Despite wide-ranging evidence of the consequences of prison overcrowding, including widespread gang recruitment and extensive human rights abuses, Latin America keeps jailing more and more people.
Increasing attention is being paid to children with incarcerated parents: the long-term socioeconomic impacts of this separation, the marginalization they suffer, and their potential involvement in criminal activity later in life.
In a new book published by the United Nations-backed University for Peace, Global Approaches on State Fragility & Organized Crime, one chapter looks in depth at the ramifications of children seeing their parents incarcerated.
In the majority of the examined cases, the mothers were imprisoned for relatively unimportant drug crimes.
InSight Crime sat down with Megan Capp, a criminologist and PhD researcher at the University for Peace, and Mauricio Vieira, the book’s editor and Chair on Countering Illicit Trade and Preventing Transnational Organized Crime at the University for Peace, to learn more.
InSight Crime (IC): What are the expected long-term socioeconomic implications for children in Latin America who have their parents jailed?
Megan Capp (MC): Each child and family situation is unique. But, in most cases, the incarceration of a parent is highly stressful and disruptive to a child’s life and future outcomes. These children often exist in social environments where violence, poverty, and marginalization are a regular part of their communities.
The incarceration of a parent for any length of time amplifies these existing vulnerabilities while also introducing new barriers to their well-being and healthy development.
During their parent’s incarceration, children often need to take on the roles of adulthood, including employment and caregiving for siblings, which impacts their ability to complete their education. They are regularly stigmatized by other community members, including teachers, peers, health professionals and more, which can seriously impact their emotional and mental health.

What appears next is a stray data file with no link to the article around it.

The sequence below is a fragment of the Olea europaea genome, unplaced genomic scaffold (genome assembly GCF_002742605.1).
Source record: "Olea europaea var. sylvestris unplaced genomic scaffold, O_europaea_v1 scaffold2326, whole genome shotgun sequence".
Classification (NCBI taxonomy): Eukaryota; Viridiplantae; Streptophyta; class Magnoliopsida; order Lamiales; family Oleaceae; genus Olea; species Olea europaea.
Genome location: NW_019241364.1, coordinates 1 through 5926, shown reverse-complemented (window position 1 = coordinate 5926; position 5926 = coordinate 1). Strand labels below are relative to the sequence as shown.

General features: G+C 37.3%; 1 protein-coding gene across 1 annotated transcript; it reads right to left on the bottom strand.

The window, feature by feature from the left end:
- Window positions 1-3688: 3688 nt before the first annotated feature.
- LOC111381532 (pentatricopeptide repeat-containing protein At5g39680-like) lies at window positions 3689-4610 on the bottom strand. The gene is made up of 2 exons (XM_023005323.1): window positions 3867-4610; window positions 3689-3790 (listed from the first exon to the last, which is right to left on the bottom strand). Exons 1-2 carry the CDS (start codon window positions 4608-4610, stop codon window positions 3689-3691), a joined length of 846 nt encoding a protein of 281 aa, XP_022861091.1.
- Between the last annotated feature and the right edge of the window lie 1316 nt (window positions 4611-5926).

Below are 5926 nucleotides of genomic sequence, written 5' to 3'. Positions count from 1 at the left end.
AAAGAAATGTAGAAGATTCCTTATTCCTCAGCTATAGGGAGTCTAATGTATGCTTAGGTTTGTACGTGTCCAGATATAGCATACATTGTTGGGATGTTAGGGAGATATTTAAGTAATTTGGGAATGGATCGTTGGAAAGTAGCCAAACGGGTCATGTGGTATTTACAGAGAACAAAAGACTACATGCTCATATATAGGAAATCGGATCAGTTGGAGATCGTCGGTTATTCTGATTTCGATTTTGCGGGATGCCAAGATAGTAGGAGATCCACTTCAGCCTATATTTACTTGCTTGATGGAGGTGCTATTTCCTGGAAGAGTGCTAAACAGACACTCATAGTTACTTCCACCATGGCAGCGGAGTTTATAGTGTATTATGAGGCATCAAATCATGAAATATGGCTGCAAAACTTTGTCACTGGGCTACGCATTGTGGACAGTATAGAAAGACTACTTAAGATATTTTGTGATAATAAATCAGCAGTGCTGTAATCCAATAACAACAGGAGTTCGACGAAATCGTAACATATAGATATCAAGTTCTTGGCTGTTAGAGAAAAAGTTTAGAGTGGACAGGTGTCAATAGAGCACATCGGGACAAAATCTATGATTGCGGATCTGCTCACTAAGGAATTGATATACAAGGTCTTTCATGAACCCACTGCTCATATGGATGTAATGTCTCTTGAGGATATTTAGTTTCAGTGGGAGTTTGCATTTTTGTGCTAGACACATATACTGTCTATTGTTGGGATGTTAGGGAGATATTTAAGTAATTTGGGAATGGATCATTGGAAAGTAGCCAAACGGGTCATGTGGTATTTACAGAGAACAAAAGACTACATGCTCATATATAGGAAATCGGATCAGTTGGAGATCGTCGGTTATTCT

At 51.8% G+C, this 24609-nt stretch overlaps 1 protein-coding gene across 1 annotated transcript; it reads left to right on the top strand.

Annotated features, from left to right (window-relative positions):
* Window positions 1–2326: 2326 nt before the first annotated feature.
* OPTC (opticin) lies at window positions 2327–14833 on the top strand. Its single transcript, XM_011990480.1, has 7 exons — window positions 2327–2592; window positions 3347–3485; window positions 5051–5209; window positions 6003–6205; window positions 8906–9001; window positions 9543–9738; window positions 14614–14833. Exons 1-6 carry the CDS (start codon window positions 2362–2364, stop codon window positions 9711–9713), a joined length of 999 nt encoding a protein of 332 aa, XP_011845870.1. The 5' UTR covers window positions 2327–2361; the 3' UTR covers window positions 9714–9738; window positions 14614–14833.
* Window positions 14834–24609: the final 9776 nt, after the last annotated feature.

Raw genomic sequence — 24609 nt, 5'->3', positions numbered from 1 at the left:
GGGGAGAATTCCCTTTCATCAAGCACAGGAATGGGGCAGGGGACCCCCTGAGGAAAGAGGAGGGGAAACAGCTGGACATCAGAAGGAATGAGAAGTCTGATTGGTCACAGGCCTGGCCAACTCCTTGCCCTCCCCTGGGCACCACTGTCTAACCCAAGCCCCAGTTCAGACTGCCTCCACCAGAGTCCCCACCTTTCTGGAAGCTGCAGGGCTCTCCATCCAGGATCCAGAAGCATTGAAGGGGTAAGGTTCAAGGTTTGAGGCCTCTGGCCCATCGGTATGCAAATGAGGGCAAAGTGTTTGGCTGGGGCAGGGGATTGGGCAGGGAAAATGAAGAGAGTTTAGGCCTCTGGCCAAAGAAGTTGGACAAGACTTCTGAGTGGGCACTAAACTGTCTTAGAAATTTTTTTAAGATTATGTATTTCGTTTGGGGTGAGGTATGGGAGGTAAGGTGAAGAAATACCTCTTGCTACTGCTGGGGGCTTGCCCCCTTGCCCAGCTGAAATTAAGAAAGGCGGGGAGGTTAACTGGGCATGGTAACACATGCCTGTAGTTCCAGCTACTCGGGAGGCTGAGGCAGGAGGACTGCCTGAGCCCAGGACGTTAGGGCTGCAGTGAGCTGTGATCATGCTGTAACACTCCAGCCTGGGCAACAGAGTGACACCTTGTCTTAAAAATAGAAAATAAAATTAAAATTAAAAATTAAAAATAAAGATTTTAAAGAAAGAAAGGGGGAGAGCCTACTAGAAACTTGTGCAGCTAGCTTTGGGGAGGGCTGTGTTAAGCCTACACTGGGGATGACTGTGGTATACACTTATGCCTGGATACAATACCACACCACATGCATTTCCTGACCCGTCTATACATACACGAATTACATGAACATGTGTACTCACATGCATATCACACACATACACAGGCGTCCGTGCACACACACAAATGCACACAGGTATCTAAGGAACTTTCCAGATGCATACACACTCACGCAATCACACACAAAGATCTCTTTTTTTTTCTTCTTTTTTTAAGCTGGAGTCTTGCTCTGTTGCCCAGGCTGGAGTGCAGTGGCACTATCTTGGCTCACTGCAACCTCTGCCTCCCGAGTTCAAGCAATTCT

IC: Recent research has focused on “collective trajectory,” the notion that shared experience and exposure to organized crime at a young age makes it far more likely for children to join a criminal group. Does this hold true for young people whose parents are incarcerated?
Mauricio Vieira (MV): It is essential to avoid the correlation that children of incarcerated parents will join criminal gangs or will have more chances to join. We must focus on other aspects, such as the government’s inability to provide essential services to children and youth, especially access to school and employment. Such absence of the state opens the door for criminality to flourish at a young age.
This became more evident during the COVID-19 pandemic, when some schools in Latin American cities were closed due to not having the technology for online teaching. Without schools, children and youth quickly become a target for forced recruitment from criminal gangs.
IC: Some “traditional” criminal groups, such as the Sinaloa Cartel, claim to feel some responsibility for their members’ families. Is there evidence of groups taking care of the children of jailed members?
MV: While no research shows such a pattern, this does not mean it is not happening on the ground. This highlights the roles criminal groups play within the communities in which they operate.